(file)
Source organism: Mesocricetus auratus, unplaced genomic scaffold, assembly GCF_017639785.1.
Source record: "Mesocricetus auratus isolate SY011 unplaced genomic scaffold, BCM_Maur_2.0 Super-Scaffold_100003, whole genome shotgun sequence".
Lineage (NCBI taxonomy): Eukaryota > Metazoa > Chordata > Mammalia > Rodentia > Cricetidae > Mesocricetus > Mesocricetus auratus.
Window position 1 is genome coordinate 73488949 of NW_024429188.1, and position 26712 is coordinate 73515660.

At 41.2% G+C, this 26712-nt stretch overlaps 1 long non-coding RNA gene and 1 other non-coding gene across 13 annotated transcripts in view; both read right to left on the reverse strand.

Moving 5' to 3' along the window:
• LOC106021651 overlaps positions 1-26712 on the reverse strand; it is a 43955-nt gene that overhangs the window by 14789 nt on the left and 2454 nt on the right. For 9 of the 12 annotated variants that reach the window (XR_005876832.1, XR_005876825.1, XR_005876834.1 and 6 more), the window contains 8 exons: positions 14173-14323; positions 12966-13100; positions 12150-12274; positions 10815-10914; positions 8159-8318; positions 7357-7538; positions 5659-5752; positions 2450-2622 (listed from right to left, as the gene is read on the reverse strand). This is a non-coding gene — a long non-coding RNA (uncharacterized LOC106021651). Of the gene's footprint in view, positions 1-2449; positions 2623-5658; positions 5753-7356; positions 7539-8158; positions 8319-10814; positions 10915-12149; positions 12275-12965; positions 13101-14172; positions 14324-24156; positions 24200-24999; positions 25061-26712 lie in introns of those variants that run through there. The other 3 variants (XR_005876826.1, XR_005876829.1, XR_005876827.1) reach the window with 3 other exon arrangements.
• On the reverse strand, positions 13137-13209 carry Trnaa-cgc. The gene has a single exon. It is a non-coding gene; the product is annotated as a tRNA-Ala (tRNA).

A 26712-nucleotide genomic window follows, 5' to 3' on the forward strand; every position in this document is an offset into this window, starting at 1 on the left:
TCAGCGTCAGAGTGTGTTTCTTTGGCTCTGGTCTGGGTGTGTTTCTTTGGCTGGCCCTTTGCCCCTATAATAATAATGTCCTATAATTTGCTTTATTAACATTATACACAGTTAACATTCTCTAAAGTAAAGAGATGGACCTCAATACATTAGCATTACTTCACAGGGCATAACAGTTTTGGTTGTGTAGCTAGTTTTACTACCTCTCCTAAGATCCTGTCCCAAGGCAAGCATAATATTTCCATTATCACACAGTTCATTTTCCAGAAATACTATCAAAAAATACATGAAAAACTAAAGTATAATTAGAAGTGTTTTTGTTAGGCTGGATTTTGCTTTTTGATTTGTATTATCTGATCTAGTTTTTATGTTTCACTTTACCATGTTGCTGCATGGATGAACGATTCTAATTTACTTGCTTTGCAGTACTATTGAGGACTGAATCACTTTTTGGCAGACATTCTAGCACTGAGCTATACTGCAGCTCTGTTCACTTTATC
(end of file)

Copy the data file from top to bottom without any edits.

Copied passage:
Source organism: Mesocricetus auratus, unplaced genomic scaffold, assembly GCF_017639785.1.
Source record: "Mesocricetus auratus isolate SY011 unplaced genomic scaffold, BCM_Maur_2.0 Super-Scaffold_100003, whole genome shotgun sequence".
Lineage (NCBI taxonomy): Eukaryota > Metazoa > Chordata > Mammalia > Rodentia > Cricetidae > Mesocricetus > Mesocricetus auratus.
Window position 1 is genome coordinate 73488949 of NW_024429188.1, and position 26712 is coordinate 73515660.

At 41.2% G+C, this 26712-nt stretch overlaps 1 long non-coding RNA gene and 1 other non-coding gene across 13 annotated transcripts in view; both read right to left on the reverse strand.

Moving 5' to 3' along the window:
• LOC106021651 overlaps positions 1-26712 on the reverse strand; it is a 43955-nt gene that overhangs the window by 14789 nt on the left and 2454 nt on the right. For 9 of the 12 annotated variants that reach the window (XR_005876832.1, XR_005876825.1, XR_005876834.1 and 6 more), the window contains 8 exons: positions 14173-14323; positions 12966-13100; positions 12150-12274; positions 10815-10914; positions 8159-8318; positions 7357-7538; positions 5659-5752; positions 2450-2622 (listed from right to left, as the gene is read on the reverse strand). This is a non-coding gene — a long non-coding RNA (uncharacterized LOC106021651). Of the gene's footprint in view, positions 1-2449; positions 2623-5658; positions 5753-7356; positions 7539-8158; positions 8319-10814; positions 10915-12149; positions 12275-12965; positions 13101-14172; positions 14324-24156; positions 24200-24999; positions 25061-26712 lie in introns of those variants that run through there. The other 3 variants (XR_005876826.1, XR_005876829.1, XR_005876827.1) reach the window with 3 other exon arrangements.
• On the reverse strand, positions 13137-13209 carry Trnaa-cgc. The gene has a single exon. It is a non-coding gene; the product is annotated as a tRNA-Ala (tRNA).

A 26712-nucleotide genomic window follows, 5' to 3' on the forward strand; every position in this document is an offset into this window, starting at 1 on the left:
TCAGCGTCAGAGTGTGTTTCTTTGGCTCTGGTCTGGGTGTGTTTCTTTGGCTGGCCCTTTGCCCCTATAATAATAATGTCCTATAATTTGCTTTATTAACATTATACACAGTTAACATTCTCTAAAGTAAAGAGATGGACCTCAATACATTAGCATTACTTCACAGGGCATAACAGTTTTGGTTGTGTAGCTAGTTTTACTACCTCTCCTAAGATCCTGTCCCAAGGCAAGCATAATATTTCCATTATCACACAGTTCATTTTCCAGAAATACTATCAAAAAATACATGAAAAACTAAAGTATAATTAGAAGTGTTTTTGTTAGGCTGGATTTTGCTTTTTGATTTGTATTATCTGATCTAGTTTTTATGTTTCACTTTACCATGTTGCTGCATGGATGAACGATTCTAATTTACTTGCTTTGCAGTACTATTGAGGACTGAATCACTTTTTGGCAGACATTCTAGCACTGAGCTATACTGCAGCTCTGTTCACTTTATC